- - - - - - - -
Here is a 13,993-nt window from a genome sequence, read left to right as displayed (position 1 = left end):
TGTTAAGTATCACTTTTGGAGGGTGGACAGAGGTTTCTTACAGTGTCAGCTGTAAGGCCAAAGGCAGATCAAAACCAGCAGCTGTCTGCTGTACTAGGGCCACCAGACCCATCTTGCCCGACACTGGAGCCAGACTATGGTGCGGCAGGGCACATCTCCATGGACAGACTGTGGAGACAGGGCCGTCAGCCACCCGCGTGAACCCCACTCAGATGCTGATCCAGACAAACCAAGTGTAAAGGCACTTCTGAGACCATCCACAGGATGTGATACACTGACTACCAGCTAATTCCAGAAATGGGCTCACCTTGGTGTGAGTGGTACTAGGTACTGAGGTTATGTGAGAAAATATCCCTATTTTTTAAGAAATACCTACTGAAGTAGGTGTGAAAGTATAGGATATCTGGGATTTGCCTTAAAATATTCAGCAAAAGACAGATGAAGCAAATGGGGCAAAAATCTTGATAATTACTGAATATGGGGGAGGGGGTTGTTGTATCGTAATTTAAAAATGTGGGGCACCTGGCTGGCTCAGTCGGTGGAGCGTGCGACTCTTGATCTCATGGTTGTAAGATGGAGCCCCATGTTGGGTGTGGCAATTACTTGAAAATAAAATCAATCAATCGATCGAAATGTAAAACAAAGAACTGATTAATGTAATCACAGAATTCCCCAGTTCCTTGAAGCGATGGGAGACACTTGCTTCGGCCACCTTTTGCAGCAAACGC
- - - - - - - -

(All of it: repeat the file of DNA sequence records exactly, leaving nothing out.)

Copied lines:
Here is a 13,993-nt window from a genome sequence, read left to right as displayed (position 1 = left end):
TGTTAAGTATCACTTTTGGAGGGTGGACAGAGGTTTCTTACAGTGTCAGCTGTAAGGCCAAAGGCAGATCAAAACCAGCAGCTGTCTGCTGTACTAGGGCCACCAGACCCATCTTGCCCGACACTGGAGCCAGACTATGGTGCGGCAGGGCACATCTCCATGGACAGACTGTGGAGACAGGGCCGTCAGCCACCCGCGTGAACCCCACTCAGATGCTGATCCAGACAAACCAAGTGTAAAGGCACTTCTGAGACCATCCACAGGATGTGATACACTGACTACCAGCTAATTCCAGAAATGGGCTCACCTTGGTGTGAGTGGTACTAGGTACTGAGGTTATGTGAGAAAATATCCCTATTTTTTAAGAAATACCTACTGAAGTAGGTGTGAAAGTATAGGATATCTGGGATTTGCCTTAAAATATTCAGCAAAAGACAGATGAAGCAAATGGGGCAAAAATCTTGATAATTACTGAATATGGGGGAGGGGGTTGTTGTATCGTAATTTAAAAATGTGGGGCACCTGGCTGGCTCAGTCGGTGGAGCGTGCGACTCTTGATCTCATGGTTGTAAGATGGAGCCCCATGTTGGGTGTGGCAATTACTTGAAAATAAAATCAATCAATCGATCGAAATGTAAAACAAAGAACTGATTAATGTAATCACAGAATTCCCCAGTTCCTTGAAGCGATGGGAGACACTTGCTTCGGCCACCTTTTGCAGCAAACGC